Because of Lawrence’s influence on Jessie’s family, they allowed her to step out of the kitchen and dairy farm and go back to school for teacher training. Lawrence was so obsessed with helping her achieve her ambitions that even before she went back to school, he gave her French and algebra classes and helped her prepare for exams in other subjects. The initial study was not so smooth, the brothers always pointed her finger at her, only Lawrence really understood her, and he encouraged her to “never lose heart”. Jessie seems to be his destined angel. Her mother only cares about the achievements that her writing brings to him, but Jessie is someone who appreciates and supports his writing career wholeheartedly. In September 1906, Lawrence entered the University of Nottingham. In June 1908, he obtained a teacher’s qualification certificate, and in October of the same year, he began to teach at Davidson Road Primary School in Croyton, a suburb of London, with an annual salary of 95 pounds. Although it was one of the best schools in the London area, he wasn’t really happy because he didn’t like the school routine. He said: “I can teach a hundred students; but I doubt whether I can produce a dozen students.” So he devoted his energy to writing. At first, Lawrence was not very confident in his own work. Every time he wrote an article, Jessie would be the first to read it and ask her for criticism. Even the first few poems he published publicly in 1909 were the first to be selected by Jessie for the English Review. Lawrence later recalled that he drew from his mother “the power of creation, the warmth of life”; however, it was Jess who “made this warmth as intense as the white light”.
  The heart-to-heart bond between the sweet lovers touched the nerves of the mother who “loved her dearly”. When Jessie was a guest at Lawrence’s house, her mother always gave her a little insult for some household chores. When the girl told him full of grievances, Lawrence not only did not stand on her side, but also got angry with her. In fact, Lawrence also knew that he was very unfair to Jessie, and he hurt himself when he treated her roughly. . He still couldn’t understand why his mother couldn’t get along with his sweetheart. He even begged his mother bitterly. Eventually Lawrence officially broke up with Jessie in 1910, a sad end to his first love.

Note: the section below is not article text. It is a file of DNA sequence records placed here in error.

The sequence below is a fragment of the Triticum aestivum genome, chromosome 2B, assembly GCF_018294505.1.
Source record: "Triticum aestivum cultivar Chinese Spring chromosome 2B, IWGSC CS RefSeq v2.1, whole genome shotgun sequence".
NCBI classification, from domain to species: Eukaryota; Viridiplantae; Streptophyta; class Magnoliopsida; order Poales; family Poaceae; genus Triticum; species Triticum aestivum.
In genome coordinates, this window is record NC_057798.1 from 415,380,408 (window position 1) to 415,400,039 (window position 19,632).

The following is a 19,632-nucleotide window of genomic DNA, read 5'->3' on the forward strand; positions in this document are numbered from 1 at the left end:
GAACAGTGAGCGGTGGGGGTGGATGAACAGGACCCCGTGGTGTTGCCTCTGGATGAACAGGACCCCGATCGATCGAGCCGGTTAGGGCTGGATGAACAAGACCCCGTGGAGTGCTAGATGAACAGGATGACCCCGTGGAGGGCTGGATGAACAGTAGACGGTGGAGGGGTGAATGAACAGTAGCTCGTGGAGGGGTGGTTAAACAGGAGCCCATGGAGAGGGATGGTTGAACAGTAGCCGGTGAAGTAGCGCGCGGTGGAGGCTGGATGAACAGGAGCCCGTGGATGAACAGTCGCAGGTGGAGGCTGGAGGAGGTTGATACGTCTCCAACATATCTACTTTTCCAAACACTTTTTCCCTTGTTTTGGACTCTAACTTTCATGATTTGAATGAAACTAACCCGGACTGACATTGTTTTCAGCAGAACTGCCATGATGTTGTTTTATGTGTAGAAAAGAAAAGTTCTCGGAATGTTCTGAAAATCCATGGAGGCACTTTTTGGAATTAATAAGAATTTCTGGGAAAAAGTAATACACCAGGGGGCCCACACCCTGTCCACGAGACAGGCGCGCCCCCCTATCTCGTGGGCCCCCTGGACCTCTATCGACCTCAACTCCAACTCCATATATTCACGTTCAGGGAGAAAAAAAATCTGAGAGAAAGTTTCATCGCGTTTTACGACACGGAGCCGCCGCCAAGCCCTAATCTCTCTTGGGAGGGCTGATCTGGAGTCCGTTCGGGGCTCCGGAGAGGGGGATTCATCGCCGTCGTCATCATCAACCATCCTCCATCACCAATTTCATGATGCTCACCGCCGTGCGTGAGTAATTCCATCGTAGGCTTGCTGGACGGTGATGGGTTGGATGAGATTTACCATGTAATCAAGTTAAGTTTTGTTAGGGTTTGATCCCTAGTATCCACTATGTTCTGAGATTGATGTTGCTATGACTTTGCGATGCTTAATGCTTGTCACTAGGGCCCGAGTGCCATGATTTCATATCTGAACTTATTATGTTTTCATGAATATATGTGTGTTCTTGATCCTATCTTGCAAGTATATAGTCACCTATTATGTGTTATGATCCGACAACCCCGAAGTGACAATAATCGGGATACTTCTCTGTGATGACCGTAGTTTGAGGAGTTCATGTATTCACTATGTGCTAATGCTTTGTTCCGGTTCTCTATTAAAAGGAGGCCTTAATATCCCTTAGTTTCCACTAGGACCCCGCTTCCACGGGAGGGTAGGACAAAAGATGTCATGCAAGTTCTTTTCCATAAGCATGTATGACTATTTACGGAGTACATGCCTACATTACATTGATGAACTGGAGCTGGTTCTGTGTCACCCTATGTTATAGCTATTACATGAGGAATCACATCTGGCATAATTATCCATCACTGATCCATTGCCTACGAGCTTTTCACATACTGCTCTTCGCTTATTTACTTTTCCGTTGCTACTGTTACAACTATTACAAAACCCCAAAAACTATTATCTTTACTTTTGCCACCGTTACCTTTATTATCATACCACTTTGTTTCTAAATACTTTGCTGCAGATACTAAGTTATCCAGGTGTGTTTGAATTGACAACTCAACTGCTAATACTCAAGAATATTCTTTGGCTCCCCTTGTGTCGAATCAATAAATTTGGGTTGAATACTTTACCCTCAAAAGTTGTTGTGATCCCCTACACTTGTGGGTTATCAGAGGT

In 1910, it was indeed an eventful year for Lawrence, who was only 25 years old, when his mother suddenly fell ill and was later diagnosed with cancer. He couldn’t believe it when he heard about it. In fact, however, he has understood what this means, and he urged publishers to publish his novel “White Peacock” as soon as possible. “I don’t really care, but I hope to see it when my mother is still awake.” . He tried to do everything to save his mother’s life, but it was too late and all that awaited her was death. The melody of his life was about to disappear, the deep, unspoken love that had ruled his life. In that desperate autumn, Lawrence took time off from school every other weekend to go home to accompany his mother. During the day in his mother’s room, he just sat stiffly, with a drawing board on his knees, mechanically drawing his drawings, As if this was the only way to ease his grief. When he got the hardcover novel that the publisher had sent him in advance, he couldn’t wait to deliver it to his mother. However, the mother failed to respond, and she was dying. When his mother was dying, a heartbroken Lawrence wrote in a letter to a friend: “We love each other, almost as husband and wife, and also between mother and son… I believe, This peculiar fusion of hearts does not occur a second time in one’s life.” His affection for his mother became particularly strong at that time, however, the son’s affectionate affection did not prolong the life of the mother, who died of illness in December . The separation of life and death brought unbearable fright and pain to Lawrence. The moment death freed her, his spirit seemed to be free.
  The scenes of the past that I experienced with my mother flashed before the poet’s eyes, and the vivid memories in his mind are still touching and tearful. The thoughts of his mother are like the sound of a piano, conveying a kind of happy sadness, a kind of sweet melancholy, a kind of melancholy. A tender pain.